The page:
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Cricketers guilty of match-fix plot


Three of the world's top cricketers were facing possible jail terms tonight after being convicted of match-fixing.

Pakistan's former Test captain Salman Butt, 27, and fast bowlers Mohammad Asif, 28, and Mohammad Amir, 19, plotted to bowl deliberate no-balls in the Lord's Test against England last summer as part of a lucrative betting scam.

The trio were caught after an undercover reporter recorded UK-based sports agent Mazhar Majeed, 36, boasting of how he could arrange for Pakistan cricketers to rig games for money.

Butt missed the birth of his second child as he and former world number two Test bowler Asif were found guilty by a jury at London's Southwark Crown Court of conspiracy to cheat and conspiracy to accept corrupt payments.

Amir, a teenage cricketing sensation who was tipped to become one of the all-time great fast bowlers, admitted the same charges at a pre-trial hearing last month.

The fixing scandal emerged after the News of the World's former investigations editor Mazher Mahmood approached Majeed in August last year pretending to be a wealthy Indian businessman seeking major international cricketers for a tournament.

The agent was secretly filmed accepting £150,000 in cash from the journalist as part of an arrangement to rig games.

Majeed promised the reporter that Asif and Amir would deliver three no-balls at specific points during the Test between Pakistan and England at Lord's in north London from August 26 to 29 last year.

The no-balls were bowled exactly as promised. The probability of someone predicting this by chance was estimated by a cricket statistician as 1.5 million to one.

Amir issued a heartfelt apology for his actions through his barrister, Ben Emmerson QC, who told the court at an earlier hearing: "Amir wants to make it clear he wants to take full responsibility for what he did by deliberately bowling two no-balls.

"This vulnerable 18-year-old boy, as he was then, was subjected to extreme pressure from those upon whom he should have been able to rely.

"He recognises the damage he has caused Pakistan cricket and he wishes to do his best to put that right."

Butt and Asif both strenuously denied any involvement in match-fixing throughout the four-week trial.

Explaining why he bowled a no-ball at Lord's precisely when Majeed said he would, Asif claimed that Butt told him, "run faster, f***er", moments before his delivery.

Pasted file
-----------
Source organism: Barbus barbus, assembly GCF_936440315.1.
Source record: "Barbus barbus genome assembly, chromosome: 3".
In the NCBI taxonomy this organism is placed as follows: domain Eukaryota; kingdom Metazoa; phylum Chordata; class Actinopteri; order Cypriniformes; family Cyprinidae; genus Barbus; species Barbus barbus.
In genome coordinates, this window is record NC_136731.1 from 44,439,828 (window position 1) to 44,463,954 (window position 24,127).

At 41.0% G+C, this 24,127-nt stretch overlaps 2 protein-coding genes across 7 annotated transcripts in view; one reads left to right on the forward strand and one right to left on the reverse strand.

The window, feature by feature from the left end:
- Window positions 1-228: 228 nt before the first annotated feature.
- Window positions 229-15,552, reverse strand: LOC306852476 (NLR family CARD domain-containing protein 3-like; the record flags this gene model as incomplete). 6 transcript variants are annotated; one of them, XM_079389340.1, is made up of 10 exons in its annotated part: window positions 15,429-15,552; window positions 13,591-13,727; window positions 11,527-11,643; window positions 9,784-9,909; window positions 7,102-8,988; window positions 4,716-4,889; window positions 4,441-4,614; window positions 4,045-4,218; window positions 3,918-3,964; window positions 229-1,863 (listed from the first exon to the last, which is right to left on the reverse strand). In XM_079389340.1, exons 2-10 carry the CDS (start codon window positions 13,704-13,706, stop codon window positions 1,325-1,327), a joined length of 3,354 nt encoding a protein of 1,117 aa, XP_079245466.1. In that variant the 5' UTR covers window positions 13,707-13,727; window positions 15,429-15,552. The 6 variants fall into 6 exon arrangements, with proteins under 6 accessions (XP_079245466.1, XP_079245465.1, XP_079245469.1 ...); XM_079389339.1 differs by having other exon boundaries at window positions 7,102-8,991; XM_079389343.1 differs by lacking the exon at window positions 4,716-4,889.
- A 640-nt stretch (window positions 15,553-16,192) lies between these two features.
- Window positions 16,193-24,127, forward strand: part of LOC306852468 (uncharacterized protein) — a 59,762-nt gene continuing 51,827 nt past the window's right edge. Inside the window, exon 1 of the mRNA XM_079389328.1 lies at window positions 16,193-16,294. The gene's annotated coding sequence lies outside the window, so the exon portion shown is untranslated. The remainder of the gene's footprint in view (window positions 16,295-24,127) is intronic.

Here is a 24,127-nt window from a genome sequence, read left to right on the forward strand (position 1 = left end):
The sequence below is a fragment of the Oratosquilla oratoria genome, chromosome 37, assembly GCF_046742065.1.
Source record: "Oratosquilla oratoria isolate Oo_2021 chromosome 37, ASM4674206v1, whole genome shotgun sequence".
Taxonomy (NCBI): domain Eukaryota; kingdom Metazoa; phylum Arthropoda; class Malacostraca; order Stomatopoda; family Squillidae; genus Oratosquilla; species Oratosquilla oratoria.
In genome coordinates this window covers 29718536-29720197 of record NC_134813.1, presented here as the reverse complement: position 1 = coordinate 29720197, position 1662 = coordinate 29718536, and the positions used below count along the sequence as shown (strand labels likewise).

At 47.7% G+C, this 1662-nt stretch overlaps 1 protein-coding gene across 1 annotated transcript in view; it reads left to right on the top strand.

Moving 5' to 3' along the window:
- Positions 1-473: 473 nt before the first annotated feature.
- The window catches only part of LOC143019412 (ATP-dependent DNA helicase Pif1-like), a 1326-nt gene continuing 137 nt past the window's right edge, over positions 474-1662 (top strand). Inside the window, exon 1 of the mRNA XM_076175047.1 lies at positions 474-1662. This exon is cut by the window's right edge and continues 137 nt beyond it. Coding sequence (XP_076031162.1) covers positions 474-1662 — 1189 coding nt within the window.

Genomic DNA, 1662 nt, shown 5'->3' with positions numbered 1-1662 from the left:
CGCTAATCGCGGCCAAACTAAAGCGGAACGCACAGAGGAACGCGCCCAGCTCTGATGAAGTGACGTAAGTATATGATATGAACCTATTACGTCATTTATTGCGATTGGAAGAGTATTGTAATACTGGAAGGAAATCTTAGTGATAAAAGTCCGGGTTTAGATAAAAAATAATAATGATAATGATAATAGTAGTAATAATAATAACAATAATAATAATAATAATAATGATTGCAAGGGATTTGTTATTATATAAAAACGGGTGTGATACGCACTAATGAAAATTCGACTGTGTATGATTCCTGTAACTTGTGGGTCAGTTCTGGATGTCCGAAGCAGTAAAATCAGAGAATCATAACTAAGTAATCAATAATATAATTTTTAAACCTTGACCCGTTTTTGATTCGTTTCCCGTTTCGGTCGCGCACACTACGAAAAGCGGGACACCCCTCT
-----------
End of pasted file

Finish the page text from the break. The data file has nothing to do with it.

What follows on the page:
Butt, whose wife Gul Hassan gave birth to their second son in Pakistan, said the agent asked him to rig parts of crunch games at the 2010 Twenty20 World Cup and last summer's Test series against England.

The former Pakistan captain insisted he ignored the requests, but admitted he did not fulfil his duty to inform the cricketing authorities about the corrupt approach.

Butt and Asif made no reaction in the dock as the jury foreman read out the guilty verdicts, which were unanimous on the conspiracy to cheat charge and by a majority of 10 to two on the conspiracy to accept corrupt payments charge.

The jury was not told that the International Cricket Council imposed five-year suspensions on all three Pakistani cricketers in February. They are all appealing against the bans.

The judge, Mr Justice Cooke, will sentence Butt, Asif and Amir over a two-day hearing tomorrow and on Thursday.

The maximum sentence for cheating is two years in jail and an unlimited fine, while accepting corrupt payments carries a sentence of up to seven years imprisonment and an unlimited fine.

The trial left unanswered questions about just how widespread match-fixing is in cricket.

Majeed claimed he had been rigging games for two-and-a-half years and had made "masses and masses of money".

He spoke of the advantages of "grooming" younger cricketers to work with him and bragged that he had seven players in Pakistan's national side working for him.

The corrupt agent discussed deliberately losing the Oval Test match against England last summer for over a million dollars and plotted to fix games at last year's Twenty20 World Cup in the West Indies.

Majeed also boasted that he and his shady gambling contacts were going to make "a hell of a lot of money" out of last summer's one-day and Twenty20 series between England and Pakistan, claiming they would rig two results within a month.

News International, publishers of the now-defunct News of the World, welcomed the convictions.

A spokeswoman said: "The investigation which exposed match fixing by Pakistani cricketers astonished the world and is to the credit of Mazher Mahmood who led the investigation for the News of the World.

"The convictions secured today are a clear example of where his professional investigative journalism has served the public interest."

Detective Chief Superintendent Matthew Horne, of the Metropolitan Police, said: "The defendants have let down the cricketing world, their fans and the hard-working people that buy tickets to watch.

"I am not sure these men really appreciated how much they were admired by cricket fans. They were role models to countless children around the world and have betrayed their trust."

Sally Walsh, senior lawyer in the Crown Prosecution Service's special crime and counter-terrorism division, said: "People who had paid good money to see a professional and exciting game of cricket on the famous ground at Lord's had no idea that what they were watching was not a true game but one where part of the game had been pre-determined for cash.

"Butt and Asif denied any wrongdoing but the jury has decided after hearing all the evidence that what happened on the crease that day was criminal in the true sense of the word."